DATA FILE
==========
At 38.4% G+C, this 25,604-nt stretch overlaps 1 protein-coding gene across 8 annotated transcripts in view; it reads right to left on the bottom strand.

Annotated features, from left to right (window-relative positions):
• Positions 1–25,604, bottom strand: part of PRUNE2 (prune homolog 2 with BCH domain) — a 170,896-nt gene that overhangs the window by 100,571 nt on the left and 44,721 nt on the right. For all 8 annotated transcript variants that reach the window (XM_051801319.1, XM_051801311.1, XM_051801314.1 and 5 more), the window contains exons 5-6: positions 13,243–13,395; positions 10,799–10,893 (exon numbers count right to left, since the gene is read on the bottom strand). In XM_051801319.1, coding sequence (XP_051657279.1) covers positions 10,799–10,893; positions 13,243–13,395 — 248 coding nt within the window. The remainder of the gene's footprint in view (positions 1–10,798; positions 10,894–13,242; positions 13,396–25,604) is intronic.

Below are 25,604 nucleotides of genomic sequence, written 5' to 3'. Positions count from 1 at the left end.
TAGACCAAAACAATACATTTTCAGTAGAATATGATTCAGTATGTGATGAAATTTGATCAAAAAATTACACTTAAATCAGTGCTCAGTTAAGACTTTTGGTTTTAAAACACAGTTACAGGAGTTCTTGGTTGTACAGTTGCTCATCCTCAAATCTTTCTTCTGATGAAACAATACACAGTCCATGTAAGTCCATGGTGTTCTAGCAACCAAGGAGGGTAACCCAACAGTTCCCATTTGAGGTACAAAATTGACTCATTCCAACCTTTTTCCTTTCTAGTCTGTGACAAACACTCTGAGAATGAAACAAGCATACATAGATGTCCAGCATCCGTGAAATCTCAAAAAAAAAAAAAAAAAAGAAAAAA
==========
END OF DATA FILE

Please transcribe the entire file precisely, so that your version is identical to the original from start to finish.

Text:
At 38.4% G+C, this 25,604-nt stretch overlaps 1 protein-coding gene across 8 annotated transcripts in view; it reads right to left on the bottom strand.

Annotated features, from left to right (window-relative positions):
• Positions 1–25,604, bottom strand: part of PRUNE2 (prune homolog 2 with BCH domain) — a 170,896-nt gene that overhangs the window by 100,571 nt on the left and 44,721 nt on the right. For all 8 annotated transcript variants that reach the window (XM_051801319.1, XM_051801311.1, XM_051801314.1 and 5 more), the window contains exons 5-6: positions 13,243–13,395; positions 10,799–10,893 (exon numbers count right to left, since the gene is read on the bottom strand). In XM_051801319.1, coding sequence (XP_051657279.1) covers positions 10,799–10,893; positions 13,243–13,395 — 248 coding nt within the window. The remainder of the gene's footprint in view (positions 1–10,798; positions 10,894–13,242; positions 13,396–25,604) is intronic.

Below are 25,604 nucleotides of genomic sequence, written 5' to 3'. Positions count from 1 at the left end.
TAGACCAAAACAATACATTTTCAGTAGAATATGATTCAGTATGTGATGAAATTTGATCAAAAAATTACACTTAAATCAGTGCTCAGTTAAGACTTTTGGTTTTAAAACACAGTTACAGGAGTTCTTGGTTGTACAGTTGCTCATCCTCAAATCTTTCTTCTGATGAAACAATACACAGTCCATGTAAGTCCATGGTGTTCTAGCAACCAAGGAGGGTAACCCAACAGTTCCCATTTGAGGTACAAAATTGACTCATTCCAACCTTTTTCCTTTCTAGTCTGTGACAAACACTCTGAGAATGAAACAAGCATACATAGATGTCCAGCATCCGTGAAATCTCAAAAAAAAAAAAAAAAAAGAAAAAA